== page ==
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I know not the day of my death

Wednesday, March 24, 2010

Do you ever have those times when something in the Bible that you have read multiple times strikes you as though you have never seen it before?

I had one of those times yesterday, although I was listening to the Bible rather than reading it. (I was on the road for my job with Peet's Coffee and I have some CDs of the Bible that I received last summer at the FFBC Annual Conference from Pastor Mike Green - thanks, Mike.)

BTW, for a pretty decent audio version of the Bible being read in mp3 format, you can download a free mp3 of the entire Bible from firefighters.org, here. (I don't know anything about this group, but I do know that the download of the mp3 audio version of the Bible is an excellent resources - especially if you do a lot of traveling and have a way to listen to the mp3 while traveling.)

As I listened to Genesis, I came across a saying that I know I have read multiple times - and a statement that gained a little weight as I noticed the details I will mention below.

In Genesis 27, Isaac is about 100 years old and we read a fairly familiar story about Jacob stealing/tricking his father Isaac into giving him the blessing that Isaac was going to give to Esau.
At the beginning of this passage, we read:

Genesis 27:1 And it came to pass, that when Isaac was old, and his eyes were dim, so that he could not see, he called Esau his eldest son, and said unto him, My son: and he said unto him, Behold, here am I.
2 And he said, Behold now, I am old, I know not the day of my death:


Isaac makes one of those statements that we all kind of know and which the Bible repeats a number of times. "I know not the day of my death."

The reality is that none of us know the day of our death. (With my father's passing a couple of weeks ago, perhaps I have thought of this topic a little more lately than normal.) The Bible reminds us of this fact with verses such as James 4:13-15 and Proverbs 27:1.

James 4:13 Go to now, ye that say, To day or to morrow we will go into such a city, and continue there a year, and buy and sell, and get gain:
14 Whereas ye know not what shall be on the morrow. For what is your life? It is even a vapour, that appeareth for a little time, and then vanisheth away.
15 For that ye ought to say, If the Lord will, we shall live, and do this, or that.

Provebs 27:1 Boast not thyself of to morrow; for thou knowest not what a day may bring forth.


Usually when I think of that truth, I do so in the context of you could die at anytime, so be prepared to die. Make sure you have repented of your sins and trusted Christ as your Savior and make sure you are living a life that counts for eternity.

However, as I continued to read and then think about this statement in regards to Isaac, I noticed something that was interesting to me in Genesis 35.

Genesis 35:28 And the days of Isaac were an hundred and fourscore years.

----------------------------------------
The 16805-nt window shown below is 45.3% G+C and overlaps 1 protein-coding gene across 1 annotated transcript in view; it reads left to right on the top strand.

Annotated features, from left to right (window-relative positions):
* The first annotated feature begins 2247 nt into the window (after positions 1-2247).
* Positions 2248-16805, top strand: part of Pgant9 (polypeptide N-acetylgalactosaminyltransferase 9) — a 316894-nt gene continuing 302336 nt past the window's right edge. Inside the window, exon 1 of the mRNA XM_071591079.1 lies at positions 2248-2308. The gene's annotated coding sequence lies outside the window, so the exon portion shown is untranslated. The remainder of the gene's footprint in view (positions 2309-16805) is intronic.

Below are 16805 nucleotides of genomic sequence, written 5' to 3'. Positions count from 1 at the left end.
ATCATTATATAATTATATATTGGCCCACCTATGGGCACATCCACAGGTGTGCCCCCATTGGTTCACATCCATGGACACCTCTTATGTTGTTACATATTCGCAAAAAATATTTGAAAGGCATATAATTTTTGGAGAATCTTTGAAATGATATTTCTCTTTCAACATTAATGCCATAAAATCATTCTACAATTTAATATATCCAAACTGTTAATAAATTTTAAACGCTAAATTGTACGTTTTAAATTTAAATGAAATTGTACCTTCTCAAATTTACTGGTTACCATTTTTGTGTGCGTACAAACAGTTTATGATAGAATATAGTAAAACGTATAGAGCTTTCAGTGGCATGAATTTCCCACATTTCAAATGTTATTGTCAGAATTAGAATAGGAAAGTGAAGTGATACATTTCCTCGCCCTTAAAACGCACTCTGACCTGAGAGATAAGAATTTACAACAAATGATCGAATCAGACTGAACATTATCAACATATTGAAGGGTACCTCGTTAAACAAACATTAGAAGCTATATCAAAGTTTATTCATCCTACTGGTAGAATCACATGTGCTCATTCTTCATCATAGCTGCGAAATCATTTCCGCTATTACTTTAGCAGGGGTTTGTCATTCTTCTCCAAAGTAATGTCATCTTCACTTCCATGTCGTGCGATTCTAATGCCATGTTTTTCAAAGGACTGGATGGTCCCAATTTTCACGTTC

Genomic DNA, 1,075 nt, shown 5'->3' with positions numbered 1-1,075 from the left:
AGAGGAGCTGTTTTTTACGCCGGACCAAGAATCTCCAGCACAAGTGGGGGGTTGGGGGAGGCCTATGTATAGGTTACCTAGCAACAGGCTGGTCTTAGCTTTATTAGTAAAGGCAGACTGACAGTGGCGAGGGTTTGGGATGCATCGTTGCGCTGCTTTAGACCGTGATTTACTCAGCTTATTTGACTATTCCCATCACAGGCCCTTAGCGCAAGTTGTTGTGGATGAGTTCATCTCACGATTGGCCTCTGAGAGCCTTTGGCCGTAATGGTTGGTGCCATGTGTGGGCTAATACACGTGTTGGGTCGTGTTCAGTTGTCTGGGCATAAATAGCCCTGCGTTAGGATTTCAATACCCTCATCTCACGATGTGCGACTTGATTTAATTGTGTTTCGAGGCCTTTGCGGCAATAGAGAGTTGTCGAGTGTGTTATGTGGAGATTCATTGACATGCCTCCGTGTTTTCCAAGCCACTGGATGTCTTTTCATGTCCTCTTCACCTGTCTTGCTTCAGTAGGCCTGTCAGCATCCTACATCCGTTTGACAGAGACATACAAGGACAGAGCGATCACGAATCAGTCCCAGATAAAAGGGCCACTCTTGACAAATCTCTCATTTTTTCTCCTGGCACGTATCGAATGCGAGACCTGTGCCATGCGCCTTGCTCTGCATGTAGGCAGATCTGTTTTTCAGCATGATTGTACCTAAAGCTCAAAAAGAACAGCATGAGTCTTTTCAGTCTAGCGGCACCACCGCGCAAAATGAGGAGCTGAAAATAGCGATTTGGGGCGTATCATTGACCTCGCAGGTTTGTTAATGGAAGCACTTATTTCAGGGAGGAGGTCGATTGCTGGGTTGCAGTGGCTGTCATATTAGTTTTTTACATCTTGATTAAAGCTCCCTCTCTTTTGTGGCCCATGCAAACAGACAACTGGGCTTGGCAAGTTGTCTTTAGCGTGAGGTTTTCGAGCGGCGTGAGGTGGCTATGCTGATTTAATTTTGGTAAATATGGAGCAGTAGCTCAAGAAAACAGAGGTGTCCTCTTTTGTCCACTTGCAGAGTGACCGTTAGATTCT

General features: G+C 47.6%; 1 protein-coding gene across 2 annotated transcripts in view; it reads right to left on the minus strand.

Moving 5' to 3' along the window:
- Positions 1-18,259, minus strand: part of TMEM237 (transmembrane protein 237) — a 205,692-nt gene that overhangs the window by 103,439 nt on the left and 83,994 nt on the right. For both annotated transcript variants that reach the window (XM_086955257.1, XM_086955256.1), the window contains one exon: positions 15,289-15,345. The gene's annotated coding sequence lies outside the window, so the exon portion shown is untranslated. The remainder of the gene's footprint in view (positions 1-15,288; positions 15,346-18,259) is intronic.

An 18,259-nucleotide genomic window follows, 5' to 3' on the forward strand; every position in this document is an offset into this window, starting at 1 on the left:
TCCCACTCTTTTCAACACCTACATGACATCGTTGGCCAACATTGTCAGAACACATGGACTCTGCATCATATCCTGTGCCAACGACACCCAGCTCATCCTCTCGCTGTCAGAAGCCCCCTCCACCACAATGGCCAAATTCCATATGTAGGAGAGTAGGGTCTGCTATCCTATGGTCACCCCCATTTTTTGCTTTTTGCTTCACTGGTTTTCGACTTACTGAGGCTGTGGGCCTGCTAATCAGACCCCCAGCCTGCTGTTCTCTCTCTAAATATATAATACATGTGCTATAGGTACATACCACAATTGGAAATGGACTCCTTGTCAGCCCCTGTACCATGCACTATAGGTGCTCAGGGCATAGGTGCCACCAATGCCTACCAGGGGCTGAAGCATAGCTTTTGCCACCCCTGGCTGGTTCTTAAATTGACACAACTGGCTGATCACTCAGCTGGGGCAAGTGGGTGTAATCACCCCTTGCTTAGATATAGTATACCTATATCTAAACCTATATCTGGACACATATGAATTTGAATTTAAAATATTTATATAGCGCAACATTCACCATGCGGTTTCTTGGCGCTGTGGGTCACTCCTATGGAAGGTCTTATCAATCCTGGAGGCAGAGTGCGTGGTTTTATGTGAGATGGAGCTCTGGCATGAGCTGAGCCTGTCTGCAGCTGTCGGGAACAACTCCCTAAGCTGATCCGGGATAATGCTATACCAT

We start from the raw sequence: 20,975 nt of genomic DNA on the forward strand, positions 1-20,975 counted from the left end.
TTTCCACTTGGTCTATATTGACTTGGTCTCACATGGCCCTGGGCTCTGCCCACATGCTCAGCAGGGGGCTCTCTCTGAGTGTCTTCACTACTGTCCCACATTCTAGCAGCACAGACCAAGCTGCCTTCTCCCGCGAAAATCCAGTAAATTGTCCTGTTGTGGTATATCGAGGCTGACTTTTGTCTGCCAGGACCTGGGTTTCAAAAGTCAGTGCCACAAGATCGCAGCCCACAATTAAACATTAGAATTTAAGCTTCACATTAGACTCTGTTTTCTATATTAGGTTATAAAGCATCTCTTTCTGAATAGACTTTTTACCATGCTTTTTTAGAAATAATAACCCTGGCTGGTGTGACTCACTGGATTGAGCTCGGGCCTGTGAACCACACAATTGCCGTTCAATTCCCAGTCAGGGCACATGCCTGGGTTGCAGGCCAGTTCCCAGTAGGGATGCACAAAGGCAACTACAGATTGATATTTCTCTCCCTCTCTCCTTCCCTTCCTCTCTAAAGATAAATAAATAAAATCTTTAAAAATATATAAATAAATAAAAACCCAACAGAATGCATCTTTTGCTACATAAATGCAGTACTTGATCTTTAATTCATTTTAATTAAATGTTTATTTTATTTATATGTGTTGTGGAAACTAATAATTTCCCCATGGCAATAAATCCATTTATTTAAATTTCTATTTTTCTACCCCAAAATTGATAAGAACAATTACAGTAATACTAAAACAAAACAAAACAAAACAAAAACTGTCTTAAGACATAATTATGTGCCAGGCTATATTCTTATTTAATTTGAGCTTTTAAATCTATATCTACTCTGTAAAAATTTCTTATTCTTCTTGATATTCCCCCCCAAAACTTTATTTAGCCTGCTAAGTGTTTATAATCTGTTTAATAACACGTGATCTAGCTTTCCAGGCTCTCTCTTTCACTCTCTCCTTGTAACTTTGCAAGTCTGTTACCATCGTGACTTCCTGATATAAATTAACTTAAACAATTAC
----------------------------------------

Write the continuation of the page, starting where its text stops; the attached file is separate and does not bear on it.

29 And Isaac gave up the ghost, and died, and was gathered unto his people, being old and full of days: and his sons Esau and Jacob buried him.


By my short study and calculations (calculations below), I believe that there was about 60 to 80 years between the time when Isaac said "I know not the day of my death" until his actual death.
Wow!

Two things became completely obvious to me regarding this:

1. We really do not know the time of our death - duh!


2. Not knowing the time of our death not only serves as a warning to us to be prepared to die at any moment, but it also ought to be a challenge to us to be prepared to finish strong - even if the race is longer than we thought.

We don't really know a lot of what Isaac did between these two dates - the focus on the passages is on Jacob/Israel instead - but it does give me pause.

If God should give a much longer life than you expect, will you continue to make your life count for him long after you are limited in the "normal" roles of service? Or will you reach an age of "retirement" and shut things down? I am thankful that there are some in our church who are above 80 years old and still serving the Lord - may we follow that pattern.

Just my thoughts,

Frank


Oh, yeah, the calculations:

Isaac is 40 years old when he marries Rebekah (Genesis 25:20)
She is barren for 20 years

Isaac is 60 years old when the twins are born (Genesis 25:26)
The boys grow up, Isaac loves Esau, Rebekah loves Jacob. Esau sells his birthright to Jacob, etc.

Isaac is 100 years old when Esau takes two Hittite women for his wives (Genesis 26:34)

Isaac at birth (60) plus Esau's age at marriage (40) gives us Isaac at 100.

Now the exact time of the incident is not given, but it makes sense that it occurs near the time of Esau's marriage. Notice that there is a concern from both Isaac and Rebekah that Jacob would not do the same thing. Rebekah uses that concern as an excuse to get Jacob out of town before his brother kills him and Esau recognizes that concern and takes different wives (Gen 26:35, 27:41-46, 28:1-9)

Isaac is 180 years old when he dies (Genesis 35:28).

If I am correct that the incident occurs when Isaac is about 100 years old, that gives us 80 years between the events, although the time of the incident is not fixed.

We know that the gap is at least 20 years because of the fact that Jacob served 20 years in Laban's house (7 for each daughter, six for the cattle) (Genesis 31:41) and was a long time back from that before the death of his father.

If we assume a normal amount of time for the other events that are in the narrative, it would make sense if the gap were significantly larger than that due to the fact that a number of other events occur before the death passage is mentioned - the moving back into the land, the raping of Dinah and destruction of the city, the moving away to Bethel, the death of Rachel, etc.

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